February 15th – March 31st
Klaus Von Nichtssagend, 54 Ludlow Street
What’s on view: Abstracted video game spaces containing spinning shell-like shapes. In the back, Ludy’s photos of objects in people’s Second Life homes
Whitney Kimball: I came to this show three times because I found it so interesting. The whole show made me think of the feeling of pushing up against the edges of space in an N64 game, falling off an edge, or finding a seam where the walls don’t really line up.
Ludy makes video game space against a gray void, roughly bounded by wall planes. The floating orbs are photos of terrain, made 3D and wrapped around a center axis, spinning into themselves. The walls spin around the orbs, though you never see a camera; it’s like spinning through infinite mirrors, but not having a reflection. It comes with a generic video game hum, with tone changes when the space changes, evoking a level-up.
It’s weird that, in a space where anything is possible, the instinct is to limit it with time and space. The same goes for the photos in the back room of a bouquet of flowers and a vase from houses Ludy “haunted” in second life. The rudimentary flowers and vase try to replicate real life– it’s both really cold and sweetly pathological. I enjoyed thinking about the weird disembodiment of the viewer in a videogame, imagining other people catching Ludy in their second homes and realizing that she’s also a part of the landscape.
Corinna: The premise of Ludy’s “Spheres 1-20” sounds like a let down: it’s a video of 20 different shapes floating through mazes, like an exercise in all the types of spheres you can make. If there’s only 20 possible combinations, that’s not so awesome. Thankfully, as we know from Whitney, the video is way more interesting than the exercise itself.
The orbs were full of inward motion, spinning, deflating, or looking like they were eating themselves. All those motions are difficult to capture, but Ludy did, finding a home for that range.
So much gyrating made the orbs look like cocoons, ready to give birth at any moment. What do I think of when I think of cocoons? Butterflies, yes, but also sci-fi. Just think of all the sci-fi worlds where people are born in floating pods. Given that association, Ludy’s orbs have some human-ness. Whatever makes geometry more lively, that works for me.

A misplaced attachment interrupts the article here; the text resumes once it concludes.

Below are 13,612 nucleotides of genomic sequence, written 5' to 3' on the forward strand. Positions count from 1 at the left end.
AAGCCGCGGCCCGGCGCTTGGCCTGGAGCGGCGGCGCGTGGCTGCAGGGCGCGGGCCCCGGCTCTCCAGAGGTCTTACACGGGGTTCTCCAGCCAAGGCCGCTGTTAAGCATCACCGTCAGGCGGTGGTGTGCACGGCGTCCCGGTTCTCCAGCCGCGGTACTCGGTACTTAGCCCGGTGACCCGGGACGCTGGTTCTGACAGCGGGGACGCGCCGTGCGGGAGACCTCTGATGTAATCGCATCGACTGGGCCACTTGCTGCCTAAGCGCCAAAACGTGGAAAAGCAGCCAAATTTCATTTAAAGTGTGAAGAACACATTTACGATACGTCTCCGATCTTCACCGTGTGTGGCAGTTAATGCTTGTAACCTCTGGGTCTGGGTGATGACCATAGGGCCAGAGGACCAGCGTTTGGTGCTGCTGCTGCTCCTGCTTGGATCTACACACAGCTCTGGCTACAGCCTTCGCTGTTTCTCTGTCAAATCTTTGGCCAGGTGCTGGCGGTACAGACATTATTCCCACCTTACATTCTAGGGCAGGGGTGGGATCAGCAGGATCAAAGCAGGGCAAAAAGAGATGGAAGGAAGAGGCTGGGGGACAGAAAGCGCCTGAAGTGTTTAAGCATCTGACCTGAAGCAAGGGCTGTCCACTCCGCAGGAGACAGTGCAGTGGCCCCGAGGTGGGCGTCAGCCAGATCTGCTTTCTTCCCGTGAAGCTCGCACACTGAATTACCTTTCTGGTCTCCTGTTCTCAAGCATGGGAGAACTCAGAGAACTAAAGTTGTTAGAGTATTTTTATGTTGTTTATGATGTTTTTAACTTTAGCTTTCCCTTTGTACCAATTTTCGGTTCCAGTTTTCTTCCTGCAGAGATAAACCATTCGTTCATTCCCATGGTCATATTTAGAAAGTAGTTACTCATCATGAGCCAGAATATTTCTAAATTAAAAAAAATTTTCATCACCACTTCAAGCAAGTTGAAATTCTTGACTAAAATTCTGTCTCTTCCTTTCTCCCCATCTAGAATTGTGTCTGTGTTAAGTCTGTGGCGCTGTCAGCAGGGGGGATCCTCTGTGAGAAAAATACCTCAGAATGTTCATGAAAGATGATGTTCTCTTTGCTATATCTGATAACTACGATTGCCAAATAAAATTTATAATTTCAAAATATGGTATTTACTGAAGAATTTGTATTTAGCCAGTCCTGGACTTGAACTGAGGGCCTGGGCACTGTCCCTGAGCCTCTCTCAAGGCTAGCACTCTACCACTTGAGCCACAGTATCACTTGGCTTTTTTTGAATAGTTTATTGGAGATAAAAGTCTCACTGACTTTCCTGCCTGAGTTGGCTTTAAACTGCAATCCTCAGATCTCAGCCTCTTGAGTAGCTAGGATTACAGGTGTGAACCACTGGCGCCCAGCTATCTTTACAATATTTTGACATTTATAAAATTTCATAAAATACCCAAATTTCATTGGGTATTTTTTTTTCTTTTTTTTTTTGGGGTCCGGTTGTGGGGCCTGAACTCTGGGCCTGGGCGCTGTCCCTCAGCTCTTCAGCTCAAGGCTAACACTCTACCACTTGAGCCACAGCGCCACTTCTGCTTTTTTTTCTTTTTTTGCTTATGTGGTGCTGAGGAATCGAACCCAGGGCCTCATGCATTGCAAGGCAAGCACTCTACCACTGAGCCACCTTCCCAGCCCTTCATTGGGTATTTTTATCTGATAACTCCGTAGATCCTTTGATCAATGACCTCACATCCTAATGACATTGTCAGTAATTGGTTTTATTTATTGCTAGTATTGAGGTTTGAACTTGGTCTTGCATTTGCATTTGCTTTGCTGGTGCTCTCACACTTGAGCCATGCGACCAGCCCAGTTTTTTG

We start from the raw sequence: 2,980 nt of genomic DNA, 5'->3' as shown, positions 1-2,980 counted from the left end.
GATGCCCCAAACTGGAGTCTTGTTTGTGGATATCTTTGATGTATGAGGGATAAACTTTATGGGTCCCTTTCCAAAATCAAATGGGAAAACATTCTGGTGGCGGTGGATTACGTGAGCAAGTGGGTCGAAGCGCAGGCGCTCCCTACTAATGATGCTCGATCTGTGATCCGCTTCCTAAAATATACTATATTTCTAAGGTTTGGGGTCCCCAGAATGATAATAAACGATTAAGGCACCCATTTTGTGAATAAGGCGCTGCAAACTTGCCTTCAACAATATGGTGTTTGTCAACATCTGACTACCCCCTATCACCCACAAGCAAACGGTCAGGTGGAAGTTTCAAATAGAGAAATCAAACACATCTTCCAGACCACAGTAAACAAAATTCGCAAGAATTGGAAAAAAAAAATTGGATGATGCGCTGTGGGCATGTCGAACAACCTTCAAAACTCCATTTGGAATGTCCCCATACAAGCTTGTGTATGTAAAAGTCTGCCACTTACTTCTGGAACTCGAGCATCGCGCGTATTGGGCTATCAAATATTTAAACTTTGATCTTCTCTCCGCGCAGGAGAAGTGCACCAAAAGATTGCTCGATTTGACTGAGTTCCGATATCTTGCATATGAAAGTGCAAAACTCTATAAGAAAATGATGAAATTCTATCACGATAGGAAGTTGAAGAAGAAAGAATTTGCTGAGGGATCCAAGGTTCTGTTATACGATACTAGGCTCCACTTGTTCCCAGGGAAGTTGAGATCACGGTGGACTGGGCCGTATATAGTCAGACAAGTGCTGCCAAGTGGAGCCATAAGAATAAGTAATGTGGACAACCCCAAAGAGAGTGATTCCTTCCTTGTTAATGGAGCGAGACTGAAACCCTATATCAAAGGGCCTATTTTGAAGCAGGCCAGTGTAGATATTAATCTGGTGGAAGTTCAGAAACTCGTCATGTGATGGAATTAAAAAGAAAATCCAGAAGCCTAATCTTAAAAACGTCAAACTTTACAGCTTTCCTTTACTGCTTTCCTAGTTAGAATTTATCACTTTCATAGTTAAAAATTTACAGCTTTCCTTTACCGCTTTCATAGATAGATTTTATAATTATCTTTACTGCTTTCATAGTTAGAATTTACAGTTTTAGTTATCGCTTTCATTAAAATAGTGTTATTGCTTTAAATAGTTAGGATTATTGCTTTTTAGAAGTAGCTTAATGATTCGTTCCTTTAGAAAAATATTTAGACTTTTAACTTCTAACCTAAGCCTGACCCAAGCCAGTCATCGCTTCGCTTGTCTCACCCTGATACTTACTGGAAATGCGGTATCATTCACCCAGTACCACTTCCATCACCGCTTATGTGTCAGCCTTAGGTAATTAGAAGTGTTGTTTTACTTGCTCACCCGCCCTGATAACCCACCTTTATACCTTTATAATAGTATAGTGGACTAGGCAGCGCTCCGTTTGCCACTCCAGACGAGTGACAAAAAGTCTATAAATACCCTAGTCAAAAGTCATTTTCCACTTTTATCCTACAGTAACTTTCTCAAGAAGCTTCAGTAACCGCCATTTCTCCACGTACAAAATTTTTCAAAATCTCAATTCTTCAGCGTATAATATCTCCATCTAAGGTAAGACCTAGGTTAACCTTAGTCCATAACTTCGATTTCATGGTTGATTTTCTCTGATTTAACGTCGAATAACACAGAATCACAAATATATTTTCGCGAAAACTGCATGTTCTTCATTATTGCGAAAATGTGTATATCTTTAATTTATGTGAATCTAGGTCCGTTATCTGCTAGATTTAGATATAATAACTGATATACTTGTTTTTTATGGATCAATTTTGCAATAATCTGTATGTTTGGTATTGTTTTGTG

Ryan Humphrey, Criminal Minded
March 15th – May 12th
DCKT Contemporary, 21 Orchard Street
What’s on view: Coke cans wrapped around walking canes, torn up police tape, and a punk-studded Chanel bag
Corinna: Heavy-handed? When I see canes covered in old generation Coke cans, I’m not sure what’s the joke and what’s the critique.
Paddy: This show might have come dangerously close to landing on our skip list were it not for sheer volume of stuff Humphrey manages to collect. That, at least, is impressive. What he does with it, not so much. The gallery is filled with bric-a-brac; a bow made out of skis, an eye rolling assemblage of signs he’s made that read: “Tittie Fuck The Police”, and a collection of bike locks on a freestanding, gold-leafed bike lock sized up to 8 times its regular size. I liked the bow because it required some enginuity to conceive and construct, but a lot of the work didn’t add much to the source material. The most complex message that comes from this show a mix of “fuck the man” and “galleries make cheap stuff, expensive”.